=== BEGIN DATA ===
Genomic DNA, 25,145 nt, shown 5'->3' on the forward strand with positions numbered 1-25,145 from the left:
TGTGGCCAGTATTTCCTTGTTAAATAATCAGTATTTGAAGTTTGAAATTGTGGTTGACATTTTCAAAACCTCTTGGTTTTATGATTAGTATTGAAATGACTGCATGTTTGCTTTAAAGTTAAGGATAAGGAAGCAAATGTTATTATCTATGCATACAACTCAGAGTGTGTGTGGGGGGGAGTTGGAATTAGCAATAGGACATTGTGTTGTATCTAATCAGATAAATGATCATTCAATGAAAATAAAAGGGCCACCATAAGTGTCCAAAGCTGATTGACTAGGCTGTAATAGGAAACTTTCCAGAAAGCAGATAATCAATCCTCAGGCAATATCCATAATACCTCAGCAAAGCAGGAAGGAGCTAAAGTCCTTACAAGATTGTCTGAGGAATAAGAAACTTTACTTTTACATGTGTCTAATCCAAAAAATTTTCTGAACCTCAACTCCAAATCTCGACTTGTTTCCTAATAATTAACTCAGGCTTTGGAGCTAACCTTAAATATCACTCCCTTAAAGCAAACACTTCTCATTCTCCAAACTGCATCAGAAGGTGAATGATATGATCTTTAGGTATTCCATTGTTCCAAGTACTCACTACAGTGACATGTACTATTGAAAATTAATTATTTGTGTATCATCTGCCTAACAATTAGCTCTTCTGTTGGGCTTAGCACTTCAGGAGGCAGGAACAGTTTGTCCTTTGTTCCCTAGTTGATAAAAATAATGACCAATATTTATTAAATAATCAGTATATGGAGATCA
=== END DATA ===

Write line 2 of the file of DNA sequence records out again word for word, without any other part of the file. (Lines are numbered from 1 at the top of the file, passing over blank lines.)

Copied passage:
TGTGGCCAGTATTTCCTTGTTAAATAATCAGTATTTGAAGTTTGAAATTGTGGTTGACATTTTCAAAACCTCTTGGTTTTATGATTAGTATTGAAATGACTGCATGTTTGCTTTAAAGTTAAGGATAAGGAAGCAAATGTTATTATCTATGCATACAACTCAGAGTGTGTGTGGGGGGGAGTTGGAATTAGCAATAGGACATTGTGTTGTATCTAATCAGATAAATGATCATTCAATGAAAATAAAAGGGCCACCATAAGTGTCCAAAGCTGATTGACTAGGCTGTAATAGGAAACTTTCCAGAAAGCAGATAATCAATCCTCAGGCAATATCCATAATACCTCAGCAAAGCAGGAAGGAGCTAAAGTCCTTACAAGATTGTCTGAGGAATAAGAAACTTTACTTTTACATGTGTCTAATCCAAAAAATTTTCTGAACCTCAACTCCAAATCTCGACTTGTTTCCTAATAATTAACTCAGGCTTTGGAGCTAACCTTAAATATCACTCCCTTAAAGCAAACACTTCTCATTCTCCAAACTGCATCAGAAGGTGAATGATATGATCTTTAGGTATTCCATTGTTCCAAGTACTCACTACAGTGACATGTACTATTGAAAATTAATTATTTGTGTATCATCTGCCTAACAATTAGCTCTTCTGTTGGGCTTAGCACTTCAGGAGGCAGGAACAGTTTGTCCTTTGTTCCCTAGTTGATAAAAATAATGACCAATATTTATTAAATAATCAGTATATGGAGATCA